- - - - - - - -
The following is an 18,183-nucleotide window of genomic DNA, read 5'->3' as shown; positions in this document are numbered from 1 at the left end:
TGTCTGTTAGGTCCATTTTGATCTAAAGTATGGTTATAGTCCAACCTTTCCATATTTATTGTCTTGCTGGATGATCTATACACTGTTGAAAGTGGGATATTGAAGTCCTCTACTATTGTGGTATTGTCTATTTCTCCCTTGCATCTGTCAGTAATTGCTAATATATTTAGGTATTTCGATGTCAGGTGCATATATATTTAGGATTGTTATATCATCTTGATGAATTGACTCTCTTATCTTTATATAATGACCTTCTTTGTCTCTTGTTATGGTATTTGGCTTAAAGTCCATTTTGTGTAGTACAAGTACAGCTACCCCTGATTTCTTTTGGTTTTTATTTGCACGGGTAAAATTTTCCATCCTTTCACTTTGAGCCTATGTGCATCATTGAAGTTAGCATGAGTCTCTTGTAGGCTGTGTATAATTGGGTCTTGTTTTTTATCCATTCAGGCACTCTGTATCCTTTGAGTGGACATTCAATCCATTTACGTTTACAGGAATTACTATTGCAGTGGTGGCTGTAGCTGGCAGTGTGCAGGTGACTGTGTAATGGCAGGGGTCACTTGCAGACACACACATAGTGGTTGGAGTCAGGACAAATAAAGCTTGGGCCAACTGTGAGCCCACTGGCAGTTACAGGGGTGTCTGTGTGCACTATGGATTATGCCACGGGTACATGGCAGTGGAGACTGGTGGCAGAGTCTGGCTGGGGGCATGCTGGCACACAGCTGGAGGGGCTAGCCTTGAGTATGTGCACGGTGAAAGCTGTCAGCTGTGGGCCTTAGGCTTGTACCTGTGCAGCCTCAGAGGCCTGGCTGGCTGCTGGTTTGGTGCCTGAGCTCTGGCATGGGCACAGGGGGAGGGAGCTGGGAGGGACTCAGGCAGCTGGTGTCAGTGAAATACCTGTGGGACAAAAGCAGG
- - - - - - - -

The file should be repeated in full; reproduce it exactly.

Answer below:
The following is an 18,183-nucleotide window of genomic DNA, read 5'->3' as shown; positions in this document are numbered from 1 at the left end:
TGTCTGTTAGGTCCATTTTGATCTAAAGTATGGTTATAGTCCAACCTTTCCATATTTATTGTCTTGCTGGATGATCTATACACTGTTGAAAGTGGGATATTGAAGTCCTCTACTATTGTGGTATTGTCTATTTCTCCCTTGCATCTGTCAGTAATTGCTAATATATTTAGGTATTTCGATGTCAGGTGCATATATATTTAGGATTGTTATATCATCTTGATGAATTGACTCTCTTATCTTTATATAATGACCTTCTTTGTCTCTTGTTATGGTATTTGGCTTAAAGTCCATTTTGTGTAGTACAAGTACAGCTACCCCTGATTTCTTTTGGTTTTTATTTGCACGGGTAAAATTTTCCATCCTTTCACTTTGAGCCTATGTGCATCATTGAAGTTAGCATGAGTCTCTTGTAGGCTGTGTATAATTGGGTCTTGTTTTTTATCCATTCAGGCACTCTGTATCCTTTGAGTGGACATTCAATCCATTTACGTTTACAGGAATTACTATTGCAGTGGTGGCTGTAGCTGGCAGTGTGCAGGTGACTGTGTAATGGCAGGGGTCACTTGCAGACACACACATAGTGGTTGGAGTCAGGACAAATAAAGCTTGGGCCAACTGTGAGCCCACTGGCAGTTACAGGGGTGTCTGTGTGCACTATGGATTATGCCACGGGTACATGGCAGTGGAGACTGGTGGCAGAGTCTGGCTGGGGGCATGCTGGCACACAGCTGGAGGGGCTAGCCTTGAGTATGTGCACGGTGAAAGCTGTCAGCTGTGGGCCTTAGGCTTGTACCTGTGCAGCCTCAGAGGCCTGGCTGGCTGCTGGTTTGGTGCCTGAGCTCTGGCATGGGCACAGGGGGAGGGAGCTGGGAGGGACTCAGGCAGCTGGTGTCAGTGAAATACCTGTGGGACAAAAGCAGG